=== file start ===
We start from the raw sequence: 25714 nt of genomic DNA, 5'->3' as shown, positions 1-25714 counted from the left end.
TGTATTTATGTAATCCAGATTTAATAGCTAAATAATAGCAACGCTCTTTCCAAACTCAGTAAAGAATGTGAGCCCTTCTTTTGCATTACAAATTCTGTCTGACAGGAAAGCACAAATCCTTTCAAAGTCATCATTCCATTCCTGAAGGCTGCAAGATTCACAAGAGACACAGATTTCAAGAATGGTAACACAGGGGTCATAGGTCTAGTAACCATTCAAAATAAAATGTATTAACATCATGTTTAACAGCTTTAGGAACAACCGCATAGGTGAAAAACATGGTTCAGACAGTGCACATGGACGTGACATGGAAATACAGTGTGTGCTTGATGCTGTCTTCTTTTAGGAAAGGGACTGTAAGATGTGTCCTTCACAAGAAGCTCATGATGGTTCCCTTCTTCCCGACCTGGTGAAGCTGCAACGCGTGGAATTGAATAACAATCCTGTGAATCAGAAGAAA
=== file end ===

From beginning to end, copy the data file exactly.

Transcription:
We start from the raw sequence: 25714 nt of genomic DNA, 5'->3' as shown, positions 1-25714 counted from the left end.
TGTATTTATGTAATCCAGATTTAATAGCTAAATAATAGCAACGCTCTTTCCAAACTCAGTAAAGAATGTGAGCCCTTCTTTTGCATTACAAATTCTGTCTGACAGGAAAGCACAAATCCTTTCAAAGTCATCATTCCATTCCTGAAGGCTGCAAGATTCACAAGAGACACAGATTTCAAGAATGGTAACACAGGGGTCATAGGTCTAGTAACCATTCAAAATAAAATGTATTAACATCATGTTTAACAGCTTTAGGAACAACCGCATAGGTGAAAAACATGGTTCAGACAGTGCACATGGACGTGACATGGAAATACAGTGTGTGCTTGATGCTGTCTTCTTTTAGGAAAGGGACTGTAAGATGTGTCCTTCACAAGAAGCTCATGATGGTTCCCTTCTTCCCGACCTGGTGAAGCTGCAACGCGTGGAATTGAATAACAATCCTGTGAATCAGAAGAAA